The ability of nurse practitioners to work to the full extent of their training and education is an issue which affects NPs nationwide. As documented in recent interviews with some of Michigan’s nurse practitioners and researchers, the fight for full practice authority (FPA) is crucial to help meet the growing demand for qualified providers (particularly in rural areas) and to keep costs down with safe, effective healthcare services. While the VA, the AARP, the FTC, the Institute of Medicine, the Bipartisan Policy Center and many others advocate for granting FPA to NPs, many physician organizations still oppose these efforts. As Dr. Denise Hershey of Michigan State University stated in her 2017 interview, “The biggest challenge in this fight is getting the physician groups to understand that we are not in competition with them; as NPs, we are members of a healthcare team, which includes our physician colleagues and other healthcare professionals the patient may need. As a team, we need to work collaboratively in order to improve the health of our patients.”
The first step toward granting NPs full authority nationwide is to understand the current state practice environments. The American Association of Nurse Practitioners (AANP 2017) broadly defines three practice authority statuses nationwide:
- Full practice: “State practice and licensure law provides for all nurse practitioners to evaluate patients, diagnose, order and interpret diagnostic tests, initiate and manage treatments—including prescribe medications—under the exclusive licensure authority of the state Board of Nursing:.”
- Reduced practice: “State practice and licensure law reduces the ability of nurse practitioners to engage in at least one element of NP practice. State law requires a regulated collaborative agreement with an outside health discipline in order for the NP to provide patient care or limits the setting or scope of one or more elements of NP practice.”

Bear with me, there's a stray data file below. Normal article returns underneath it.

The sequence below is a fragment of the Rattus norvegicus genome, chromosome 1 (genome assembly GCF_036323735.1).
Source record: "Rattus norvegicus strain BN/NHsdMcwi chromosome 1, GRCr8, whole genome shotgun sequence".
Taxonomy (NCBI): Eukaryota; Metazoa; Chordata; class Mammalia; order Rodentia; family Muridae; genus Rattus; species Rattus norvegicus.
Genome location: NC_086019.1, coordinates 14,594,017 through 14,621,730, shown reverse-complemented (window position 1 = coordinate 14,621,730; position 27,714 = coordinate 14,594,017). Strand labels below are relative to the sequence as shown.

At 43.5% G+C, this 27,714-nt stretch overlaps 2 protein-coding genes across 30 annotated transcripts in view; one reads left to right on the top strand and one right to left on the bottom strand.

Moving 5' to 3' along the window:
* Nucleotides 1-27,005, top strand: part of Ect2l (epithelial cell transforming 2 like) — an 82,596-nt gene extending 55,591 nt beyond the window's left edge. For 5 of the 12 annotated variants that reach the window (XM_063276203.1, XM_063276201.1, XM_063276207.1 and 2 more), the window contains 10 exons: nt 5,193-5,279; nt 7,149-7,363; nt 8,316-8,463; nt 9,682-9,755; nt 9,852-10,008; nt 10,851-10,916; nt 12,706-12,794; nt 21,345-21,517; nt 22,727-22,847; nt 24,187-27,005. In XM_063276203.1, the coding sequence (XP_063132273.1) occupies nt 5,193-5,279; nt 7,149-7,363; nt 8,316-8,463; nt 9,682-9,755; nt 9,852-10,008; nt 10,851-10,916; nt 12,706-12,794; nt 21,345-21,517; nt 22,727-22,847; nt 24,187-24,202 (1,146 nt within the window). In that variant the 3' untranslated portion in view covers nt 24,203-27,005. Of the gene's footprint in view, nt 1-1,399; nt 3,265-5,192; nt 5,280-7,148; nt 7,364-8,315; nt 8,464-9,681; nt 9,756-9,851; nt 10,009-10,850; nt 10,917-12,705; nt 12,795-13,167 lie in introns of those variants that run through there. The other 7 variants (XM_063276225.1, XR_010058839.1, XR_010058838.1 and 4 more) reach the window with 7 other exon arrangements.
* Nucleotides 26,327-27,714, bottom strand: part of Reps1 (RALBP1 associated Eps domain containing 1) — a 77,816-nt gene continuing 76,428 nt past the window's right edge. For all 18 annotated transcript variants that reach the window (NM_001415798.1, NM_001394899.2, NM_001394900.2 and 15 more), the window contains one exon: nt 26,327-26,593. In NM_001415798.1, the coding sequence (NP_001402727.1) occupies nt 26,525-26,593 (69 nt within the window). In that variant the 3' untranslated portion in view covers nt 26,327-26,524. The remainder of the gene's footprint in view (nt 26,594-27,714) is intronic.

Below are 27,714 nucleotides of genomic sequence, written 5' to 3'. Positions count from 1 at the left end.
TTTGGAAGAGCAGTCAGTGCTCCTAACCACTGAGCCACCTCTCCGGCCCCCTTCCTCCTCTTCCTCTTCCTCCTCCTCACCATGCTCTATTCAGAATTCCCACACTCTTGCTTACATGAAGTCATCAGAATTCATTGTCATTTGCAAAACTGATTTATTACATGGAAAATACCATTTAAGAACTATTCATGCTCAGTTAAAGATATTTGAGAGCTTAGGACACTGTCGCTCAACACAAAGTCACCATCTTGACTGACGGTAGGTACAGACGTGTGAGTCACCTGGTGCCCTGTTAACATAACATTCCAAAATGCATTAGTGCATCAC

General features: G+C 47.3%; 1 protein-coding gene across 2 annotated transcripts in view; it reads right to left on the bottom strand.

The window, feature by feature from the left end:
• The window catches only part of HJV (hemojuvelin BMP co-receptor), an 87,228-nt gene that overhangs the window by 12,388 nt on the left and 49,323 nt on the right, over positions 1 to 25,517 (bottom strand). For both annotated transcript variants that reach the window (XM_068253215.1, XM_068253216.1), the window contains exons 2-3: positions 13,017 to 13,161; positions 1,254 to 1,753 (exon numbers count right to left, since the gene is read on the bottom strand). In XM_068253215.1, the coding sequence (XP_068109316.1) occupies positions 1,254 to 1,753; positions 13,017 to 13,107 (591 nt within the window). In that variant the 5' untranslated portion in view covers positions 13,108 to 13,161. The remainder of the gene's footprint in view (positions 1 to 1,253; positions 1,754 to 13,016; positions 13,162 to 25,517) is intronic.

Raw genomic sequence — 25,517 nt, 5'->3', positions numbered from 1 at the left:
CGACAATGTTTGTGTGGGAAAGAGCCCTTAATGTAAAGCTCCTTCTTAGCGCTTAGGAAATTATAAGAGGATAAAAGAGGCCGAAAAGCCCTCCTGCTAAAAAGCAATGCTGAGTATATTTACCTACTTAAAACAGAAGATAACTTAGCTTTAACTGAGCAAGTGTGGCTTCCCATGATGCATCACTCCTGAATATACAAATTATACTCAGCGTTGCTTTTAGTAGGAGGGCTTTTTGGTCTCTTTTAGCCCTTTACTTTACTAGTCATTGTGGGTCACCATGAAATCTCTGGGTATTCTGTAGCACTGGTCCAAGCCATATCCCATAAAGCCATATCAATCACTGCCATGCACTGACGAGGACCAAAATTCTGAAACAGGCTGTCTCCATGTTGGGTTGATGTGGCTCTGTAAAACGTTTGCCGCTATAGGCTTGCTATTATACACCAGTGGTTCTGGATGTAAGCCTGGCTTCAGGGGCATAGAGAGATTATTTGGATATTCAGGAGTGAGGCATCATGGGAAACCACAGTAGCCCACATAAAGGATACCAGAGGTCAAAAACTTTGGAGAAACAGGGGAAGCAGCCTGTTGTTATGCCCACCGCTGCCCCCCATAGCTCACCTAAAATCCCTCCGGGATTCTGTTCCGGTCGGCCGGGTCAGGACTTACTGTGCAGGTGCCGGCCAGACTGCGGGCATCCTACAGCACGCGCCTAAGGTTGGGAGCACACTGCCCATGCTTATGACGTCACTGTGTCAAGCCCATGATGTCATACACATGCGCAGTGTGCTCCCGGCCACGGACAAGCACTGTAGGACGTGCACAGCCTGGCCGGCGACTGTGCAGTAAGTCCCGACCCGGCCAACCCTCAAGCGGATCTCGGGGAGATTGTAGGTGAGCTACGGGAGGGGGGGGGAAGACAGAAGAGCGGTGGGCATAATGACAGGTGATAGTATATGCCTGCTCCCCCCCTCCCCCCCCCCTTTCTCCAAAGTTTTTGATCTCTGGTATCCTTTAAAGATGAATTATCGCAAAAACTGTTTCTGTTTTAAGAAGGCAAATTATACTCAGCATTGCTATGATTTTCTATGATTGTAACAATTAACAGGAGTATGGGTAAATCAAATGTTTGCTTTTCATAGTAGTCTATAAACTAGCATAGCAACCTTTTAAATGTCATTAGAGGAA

- Restricted practice: “State practice and licensure law restricts the ability of a nurse practitioner to engage in at least one element of NP practice. State requires supervision, delegation, or team-management by an outside health discipline in order for the NP to provide patient care.”
It’s important to note that due to the tireless efforts of NP legislative advocacy, the state practice environments are continually evolving and great efforts will be made to keep this information up-to-date. This table examines the status of NP practice authority across US states, including information about Prescriptive Authority:, links to local boards of nursing and Practice Act:s, and other details.
NP Practice Authority by State
|State||Prescriptive Authority:||Board of Nursing:||Practice Act:||Details & Resources:|
|Alabama||Collaborative practice under authority of a physician||AL Board of Nursing||AL Board of Nursing Administrative Code||Prescriptive authority is regulated by the AL Board of Medical Examiners ( Code of AL 1975)|